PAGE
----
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Big Data and Many Things Trying to Get Along

Ken Wood by Ken Wood on Mar 8, 2013

The n-body problem is the problem of predicting the motion of a group of celestial objects that interact with each other gravitationally.

The result of the n-body problem, beyond 3 interacting bodies of gravity on each other, becomes chaos and is “nearly impossible” to accurately predict with simulations especially if the bodies are different in composition. While this is understandably an exaggerated stretch of an analogy, big data (at least the way I adjust everyone’s definition) is similarly an n-body problem, but with data.

There are many industry and vendor definitions as to what big data is. Ultimately, there is some truth in just about all of them. My colleague Michael Hay posts the HDS definition of “Big Data of the Future” in a recent blog. What I like to add to these definitions and what I like to describe in any of my conversations with people on big data is that big data is also the interacting complex relationship between different types of data to form a single thread of information. Huh? That’s right, stick this in your definition, and you’ll sound like me.

This phrasing applies to both the different data itself and to the different sources of data whether it is retrieved from a persistent store, inflight from sensors, from social networks and so forth. Each of these data sources is comprised and/or derived from potentially complex systems or possibly from combinations of dissimilar data sources. Big data at one end can force simpler atomic datum with complex relationships together all the way to using the results of a constitution of complex systems mashing data together, yielding outcomes that are again used as input to another complex process. Obviously, the difference is that we want orderly and predictable results sooner than what the n-body problem might suggest. Maybe in big data research, this should be called the n-data problem, but with unpredictable and useful results.

Think about it, information innovation has evolved from a single database source of data, to a wide variety of data sources at different velocities. This data can be from different eras, all trying to interact with each other, force attractions, and produce complex associations to derive meaning and ultimately, produce a result that is unexpected yet useful. This combination of different types of data, in some cases seemingly unrelated types of data, is the foundation of science fiction and marketing commercials.

This concept hit home with me recently when talking to a European energy customer . As you know, one of the hats I wear is in the high performance computing space, or high performance “anything” space. The conversation turned to seismic data processing using HPC systems. Did you know that in most cases, oil companies aren’t always “looking” for oil in historic seismic data? They already know that there’s energy there. What they are now analyzing is whether or not it is “economically justifiable” to extract this oil or gas. I now use “economically justifiable” as an over-weighted term. This means that at the time of the survey, oil was maybe $10 a barrel, but the amount and the conditions surrounding this discovery made it too expensive to extract. This could include, quantity (not enough details available to determine the amount of oil), environment (the oil is under a nature preserve or city), and situation (the oil is too deep or the ground is too hard to drill, and so forth).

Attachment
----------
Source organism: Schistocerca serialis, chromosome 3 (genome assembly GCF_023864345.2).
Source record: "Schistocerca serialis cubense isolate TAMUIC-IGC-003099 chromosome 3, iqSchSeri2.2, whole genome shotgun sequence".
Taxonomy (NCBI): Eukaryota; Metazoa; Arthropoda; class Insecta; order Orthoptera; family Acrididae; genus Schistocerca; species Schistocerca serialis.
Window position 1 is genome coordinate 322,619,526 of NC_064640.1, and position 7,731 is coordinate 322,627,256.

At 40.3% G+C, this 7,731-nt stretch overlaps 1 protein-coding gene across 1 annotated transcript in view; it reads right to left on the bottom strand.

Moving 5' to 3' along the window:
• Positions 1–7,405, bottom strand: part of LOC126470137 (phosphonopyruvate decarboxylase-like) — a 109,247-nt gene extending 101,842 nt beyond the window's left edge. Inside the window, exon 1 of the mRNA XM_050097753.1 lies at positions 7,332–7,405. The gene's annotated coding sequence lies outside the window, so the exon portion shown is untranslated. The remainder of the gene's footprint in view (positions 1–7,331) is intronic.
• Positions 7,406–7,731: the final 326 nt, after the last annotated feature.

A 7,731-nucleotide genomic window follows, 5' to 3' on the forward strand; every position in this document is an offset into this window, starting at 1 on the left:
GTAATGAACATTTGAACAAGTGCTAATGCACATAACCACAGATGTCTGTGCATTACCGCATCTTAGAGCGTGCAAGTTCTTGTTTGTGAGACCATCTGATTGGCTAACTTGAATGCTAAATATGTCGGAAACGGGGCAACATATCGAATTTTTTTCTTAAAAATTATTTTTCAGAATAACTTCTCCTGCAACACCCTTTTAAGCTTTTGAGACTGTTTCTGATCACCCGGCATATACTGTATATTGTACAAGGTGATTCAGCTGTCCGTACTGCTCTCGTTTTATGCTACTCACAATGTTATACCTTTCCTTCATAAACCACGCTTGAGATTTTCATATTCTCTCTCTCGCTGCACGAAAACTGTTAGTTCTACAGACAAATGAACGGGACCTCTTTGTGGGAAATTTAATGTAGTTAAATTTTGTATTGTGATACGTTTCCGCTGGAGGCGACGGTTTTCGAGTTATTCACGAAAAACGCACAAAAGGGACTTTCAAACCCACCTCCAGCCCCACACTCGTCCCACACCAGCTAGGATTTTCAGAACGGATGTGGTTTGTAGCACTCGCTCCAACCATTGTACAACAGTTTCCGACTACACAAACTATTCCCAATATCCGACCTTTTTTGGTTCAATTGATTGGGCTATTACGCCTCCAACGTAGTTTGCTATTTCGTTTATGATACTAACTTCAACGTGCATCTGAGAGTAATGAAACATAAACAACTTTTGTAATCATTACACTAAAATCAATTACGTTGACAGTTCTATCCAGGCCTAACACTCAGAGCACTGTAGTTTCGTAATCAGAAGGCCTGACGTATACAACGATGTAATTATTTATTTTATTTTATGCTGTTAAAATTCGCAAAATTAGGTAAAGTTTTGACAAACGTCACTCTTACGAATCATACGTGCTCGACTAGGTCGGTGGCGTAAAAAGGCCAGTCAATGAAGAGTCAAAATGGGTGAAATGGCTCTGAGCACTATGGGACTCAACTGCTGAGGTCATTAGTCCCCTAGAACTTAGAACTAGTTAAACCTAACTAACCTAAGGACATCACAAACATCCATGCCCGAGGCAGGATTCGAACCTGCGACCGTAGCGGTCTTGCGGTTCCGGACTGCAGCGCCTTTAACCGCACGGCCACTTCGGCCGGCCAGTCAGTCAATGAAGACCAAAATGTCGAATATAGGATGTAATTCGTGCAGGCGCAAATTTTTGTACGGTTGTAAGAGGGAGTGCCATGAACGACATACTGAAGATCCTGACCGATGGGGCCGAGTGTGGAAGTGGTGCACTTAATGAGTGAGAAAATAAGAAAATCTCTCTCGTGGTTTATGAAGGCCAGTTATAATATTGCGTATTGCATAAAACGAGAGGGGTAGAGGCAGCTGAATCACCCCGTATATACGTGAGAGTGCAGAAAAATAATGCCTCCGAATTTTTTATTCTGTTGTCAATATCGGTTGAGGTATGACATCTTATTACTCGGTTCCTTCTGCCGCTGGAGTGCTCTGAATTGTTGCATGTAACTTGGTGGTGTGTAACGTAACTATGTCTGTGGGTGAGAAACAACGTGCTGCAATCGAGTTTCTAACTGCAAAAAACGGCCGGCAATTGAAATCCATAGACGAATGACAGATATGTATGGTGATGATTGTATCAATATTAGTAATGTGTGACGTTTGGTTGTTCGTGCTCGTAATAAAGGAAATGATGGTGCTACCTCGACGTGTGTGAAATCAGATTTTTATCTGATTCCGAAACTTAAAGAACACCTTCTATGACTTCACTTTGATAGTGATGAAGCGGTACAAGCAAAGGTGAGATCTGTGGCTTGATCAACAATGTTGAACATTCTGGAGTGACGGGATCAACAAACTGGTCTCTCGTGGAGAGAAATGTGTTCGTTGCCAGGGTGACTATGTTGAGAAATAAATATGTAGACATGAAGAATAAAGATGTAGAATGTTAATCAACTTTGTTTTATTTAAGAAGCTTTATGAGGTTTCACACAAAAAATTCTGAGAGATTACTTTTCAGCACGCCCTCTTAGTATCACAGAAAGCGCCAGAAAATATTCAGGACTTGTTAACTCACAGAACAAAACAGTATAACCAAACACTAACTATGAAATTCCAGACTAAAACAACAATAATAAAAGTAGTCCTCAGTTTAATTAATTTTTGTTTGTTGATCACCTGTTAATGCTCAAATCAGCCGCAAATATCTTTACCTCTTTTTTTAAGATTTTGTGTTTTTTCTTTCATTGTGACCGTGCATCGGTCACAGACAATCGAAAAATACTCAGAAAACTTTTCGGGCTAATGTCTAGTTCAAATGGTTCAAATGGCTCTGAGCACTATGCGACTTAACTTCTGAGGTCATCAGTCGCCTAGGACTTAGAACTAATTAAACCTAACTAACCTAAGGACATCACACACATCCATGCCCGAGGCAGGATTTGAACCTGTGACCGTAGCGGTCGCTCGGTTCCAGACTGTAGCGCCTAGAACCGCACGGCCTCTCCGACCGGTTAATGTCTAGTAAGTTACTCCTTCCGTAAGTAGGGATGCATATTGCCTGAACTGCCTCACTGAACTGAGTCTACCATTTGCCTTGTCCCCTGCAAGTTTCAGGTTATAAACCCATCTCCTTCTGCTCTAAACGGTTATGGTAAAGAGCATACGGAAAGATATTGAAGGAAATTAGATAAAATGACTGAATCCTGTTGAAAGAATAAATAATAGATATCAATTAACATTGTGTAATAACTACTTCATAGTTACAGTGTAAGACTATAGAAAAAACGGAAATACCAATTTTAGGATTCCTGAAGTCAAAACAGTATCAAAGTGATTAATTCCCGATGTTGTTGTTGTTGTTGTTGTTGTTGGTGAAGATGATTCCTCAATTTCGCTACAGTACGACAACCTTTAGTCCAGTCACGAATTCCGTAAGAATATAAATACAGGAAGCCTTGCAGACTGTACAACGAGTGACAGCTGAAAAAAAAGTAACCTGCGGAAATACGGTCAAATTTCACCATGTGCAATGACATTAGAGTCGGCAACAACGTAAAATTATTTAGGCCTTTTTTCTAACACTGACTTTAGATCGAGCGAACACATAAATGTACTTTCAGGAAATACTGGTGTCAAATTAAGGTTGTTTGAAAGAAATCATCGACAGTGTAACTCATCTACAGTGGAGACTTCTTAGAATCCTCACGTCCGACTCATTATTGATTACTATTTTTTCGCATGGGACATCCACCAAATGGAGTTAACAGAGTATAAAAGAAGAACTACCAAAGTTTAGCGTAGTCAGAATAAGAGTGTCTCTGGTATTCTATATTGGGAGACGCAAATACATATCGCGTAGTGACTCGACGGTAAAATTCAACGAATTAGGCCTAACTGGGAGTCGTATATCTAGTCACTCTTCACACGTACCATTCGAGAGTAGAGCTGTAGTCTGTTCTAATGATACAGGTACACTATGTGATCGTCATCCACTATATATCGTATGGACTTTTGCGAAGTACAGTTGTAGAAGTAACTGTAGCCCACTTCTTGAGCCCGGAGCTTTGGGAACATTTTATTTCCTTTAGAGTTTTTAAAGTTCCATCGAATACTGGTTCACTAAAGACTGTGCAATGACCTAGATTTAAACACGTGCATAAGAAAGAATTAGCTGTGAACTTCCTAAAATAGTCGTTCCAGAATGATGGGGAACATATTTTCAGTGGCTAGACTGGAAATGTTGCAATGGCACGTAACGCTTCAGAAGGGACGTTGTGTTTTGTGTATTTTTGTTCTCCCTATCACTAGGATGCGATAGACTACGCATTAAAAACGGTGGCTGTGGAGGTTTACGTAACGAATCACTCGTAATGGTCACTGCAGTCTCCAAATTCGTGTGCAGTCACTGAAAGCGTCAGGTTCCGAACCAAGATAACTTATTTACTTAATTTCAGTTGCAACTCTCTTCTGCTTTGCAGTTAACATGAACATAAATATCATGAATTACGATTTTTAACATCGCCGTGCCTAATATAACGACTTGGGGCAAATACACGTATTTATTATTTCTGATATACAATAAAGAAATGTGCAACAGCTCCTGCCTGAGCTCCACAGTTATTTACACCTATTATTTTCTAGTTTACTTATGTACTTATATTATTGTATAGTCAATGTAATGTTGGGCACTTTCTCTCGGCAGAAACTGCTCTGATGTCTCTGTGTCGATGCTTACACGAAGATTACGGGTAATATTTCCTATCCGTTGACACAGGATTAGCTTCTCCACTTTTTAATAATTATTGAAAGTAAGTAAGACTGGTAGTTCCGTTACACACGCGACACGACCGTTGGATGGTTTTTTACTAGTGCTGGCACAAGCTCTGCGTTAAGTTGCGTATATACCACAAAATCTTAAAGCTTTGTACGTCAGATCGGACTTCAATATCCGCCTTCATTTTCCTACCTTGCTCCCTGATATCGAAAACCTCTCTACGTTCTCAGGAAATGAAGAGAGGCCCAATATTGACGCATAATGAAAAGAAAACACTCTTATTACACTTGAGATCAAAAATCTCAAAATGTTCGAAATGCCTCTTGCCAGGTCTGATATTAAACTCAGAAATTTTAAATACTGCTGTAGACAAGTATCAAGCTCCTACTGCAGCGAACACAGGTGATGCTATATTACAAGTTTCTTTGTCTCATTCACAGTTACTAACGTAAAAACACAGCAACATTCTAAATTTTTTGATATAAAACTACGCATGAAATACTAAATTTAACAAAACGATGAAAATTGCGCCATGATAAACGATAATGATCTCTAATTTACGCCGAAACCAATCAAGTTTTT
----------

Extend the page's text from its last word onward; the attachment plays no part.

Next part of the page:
One of the reasons certain customers keep data forever, especially in the oil and gas industry, is that the analysis processes and tools continue to get better over time. This can be through better and faster hardware, new software improvements, new mathematic algorithms or improved times to analyze data. Historically, this has been the case and this is how I once described this industry’s use of their seismic data archives and HPC systems:  the continuous cycle of applying new tools to old data, looking under every shale rock for oil or gas by using methods of increasing data resolution through computing of historic data.

However, the oil and gas industry is probably one of the most successful users of the big data concept (with my definition addendum) in the world today. Analysis now includes more than just brute force processing of seismic data. They combine current situational data to the results of a seismic run. New drilling techniques, hydraulic fracturing “fracking,” horizontal drilling, new refinery processes, regulatory policies and taxes, climate conditions, social media sentiment analysis, national, political and monetary policies, and other parameters all combine into their big data analytics. Each of the data sources is in itself a complex system yielding results as a piece of this process.

With oil hovering today at $100 a barrel and gas pump prices threatening $5.00 a gallon, there may now be “economical justification” to extract previously economically ignored, environmentally or ecologically undesirable energy sources. In fact if you look closely, the world is experiencing a recent energy resurgence in new fields.

When I state that the n-body problem is “nearly impossible” to predict, at least accurately, what I mean is that the result, no matter what it is, is useful. Similarly with big data, the complex relationships between different data types and the correlated orchestration of combining this n-data problem may not result in a predictable outcome, why would you want that? What you should be looking for is something unpredictably useful.

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Ken Wood

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